July 1, 2015 |

Dough Doctor: Great Grains

By Tom Lehmann

dough doctor, whole grains, pizza doughThe Dough Doctor takes a look at whole-grain crusts

America’s obsession with health hasn’t slowed down. Our industry has survived low-carb and low-fat diets, but we can still remain a viable option for those seeking healthier eats. I’d like to talk about how to make a whole-grain type dough/crust.

By definition a whole-grain crust is made entirely with 100-percent whole grains, such as whole-wheat flour or a blend of different grains that have been ground/milled into flour. No white or refined flour is used in making whole grain dough/crusts.

As in the production of multi-grain doughs, the correct dough absorption is paramount to making a dough which is easily handled and produces a finished crust meeting consumer expectations. Whole grain flours are rich in bran (the outer seed covering), generally containing upwards of 20 percent or more bran.

The method used to determine the correct dough absorption is similar to that which is used for multi-grain blends. Begin by weighing 10 ounces of your whole grain flour into a suitably sized container and then add 6 ounces of water. Stir to wet the flour and allow the flour to hydrate for one hour, and then assess the consistency of the flour-water blend. You are looking for something that looks like thick oatmeal. If necessary, add additional water and blend by stirring into the mass and allow to hydrate for at least 30 minutes before checking the consistency again. Repeat this procedure until the desired consistency is achieved after a 30-minute or more hydration period.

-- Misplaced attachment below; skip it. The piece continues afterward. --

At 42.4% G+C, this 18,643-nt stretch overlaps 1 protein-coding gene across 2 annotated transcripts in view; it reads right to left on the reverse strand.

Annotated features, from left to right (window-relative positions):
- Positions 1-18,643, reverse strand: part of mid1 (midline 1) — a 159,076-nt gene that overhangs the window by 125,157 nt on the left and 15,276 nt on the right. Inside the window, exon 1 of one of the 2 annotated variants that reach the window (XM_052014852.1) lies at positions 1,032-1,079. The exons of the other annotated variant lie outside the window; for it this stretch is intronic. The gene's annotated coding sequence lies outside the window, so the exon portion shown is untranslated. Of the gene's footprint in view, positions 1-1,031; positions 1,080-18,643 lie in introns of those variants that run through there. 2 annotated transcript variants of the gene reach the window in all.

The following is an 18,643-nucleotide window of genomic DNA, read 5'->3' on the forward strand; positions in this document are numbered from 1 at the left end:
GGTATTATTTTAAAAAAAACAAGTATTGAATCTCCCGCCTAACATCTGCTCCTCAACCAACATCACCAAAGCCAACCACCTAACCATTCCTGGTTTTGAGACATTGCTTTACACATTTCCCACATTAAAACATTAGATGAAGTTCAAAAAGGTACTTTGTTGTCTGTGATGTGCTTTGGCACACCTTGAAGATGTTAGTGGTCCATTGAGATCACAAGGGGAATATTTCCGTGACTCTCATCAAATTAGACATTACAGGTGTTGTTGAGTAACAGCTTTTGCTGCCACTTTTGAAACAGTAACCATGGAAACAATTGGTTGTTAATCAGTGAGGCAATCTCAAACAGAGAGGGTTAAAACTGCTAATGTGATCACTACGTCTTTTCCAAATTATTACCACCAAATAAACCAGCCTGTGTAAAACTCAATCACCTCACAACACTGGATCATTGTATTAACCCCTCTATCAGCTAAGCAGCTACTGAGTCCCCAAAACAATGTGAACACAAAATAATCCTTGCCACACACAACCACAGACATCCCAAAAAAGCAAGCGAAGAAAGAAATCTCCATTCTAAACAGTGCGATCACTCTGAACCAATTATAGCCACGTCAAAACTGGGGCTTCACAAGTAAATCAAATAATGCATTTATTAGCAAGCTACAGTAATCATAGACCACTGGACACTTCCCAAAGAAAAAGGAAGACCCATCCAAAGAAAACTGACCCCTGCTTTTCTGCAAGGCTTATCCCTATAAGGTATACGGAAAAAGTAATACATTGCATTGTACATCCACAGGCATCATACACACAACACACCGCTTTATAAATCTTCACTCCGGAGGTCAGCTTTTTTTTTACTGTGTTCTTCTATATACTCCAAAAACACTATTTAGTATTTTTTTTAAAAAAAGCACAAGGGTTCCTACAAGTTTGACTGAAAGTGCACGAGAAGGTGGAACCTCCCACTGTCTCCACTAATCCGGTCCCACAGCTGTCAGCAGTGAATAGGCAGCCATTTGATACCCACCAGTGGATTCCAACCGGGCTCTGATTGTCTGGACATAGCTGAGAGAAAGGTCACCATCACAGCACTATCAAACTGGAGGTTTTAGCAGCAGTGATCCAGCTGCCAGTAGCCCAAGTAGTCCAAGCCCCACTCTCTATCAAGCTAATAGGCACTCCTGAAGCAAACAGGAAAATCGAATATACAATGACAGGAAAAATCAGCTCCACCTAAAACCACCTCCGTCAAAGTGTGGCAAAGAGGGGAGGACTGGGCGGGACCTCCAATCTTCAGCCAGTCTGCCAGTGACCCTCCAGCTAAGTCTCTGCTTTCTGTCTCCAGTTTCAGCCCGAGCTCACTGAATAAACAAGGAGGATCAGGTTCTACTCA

We now divide the weight of water that was added by the weight of the flour (10 ounces) and multiply by 100 to find the absorption of the whole grain blend. For example, if we needed 8 ounces of water to achieve the desired consistency, we would divide 8 by 10 and multiply by 100 to equal 80 percent. The next step is to reduce this percentage by 5, so 80 minus 5 equals 75 percent. This is the dough absorption that you will want to use when making your whole grain dough with your chosen whole grain flour or flour blend. Using this example, to make the dough we will place 75 percent water (based on the whole grain flour weight) in a mixing bowl and mix just enough to thoroughly blend the water and flour together. This is called a “soaker” as we will now set this aside for at least 90 minutes to allow time for the flour to fully absorb the water. In most instances where these doughs have failed the dough was made with just enough water to yield a normal handling dough immediately after mixing. The problem here is that the bran in the flour continues to absorb water but at a much slower rate than what flour does. At first everything appears to be good, but with time the bran hydrates making the dough overly stiff and dry feeling with disastrous results on the finished pizza crust (dry texture, lacking in volume and less than ideal flavor).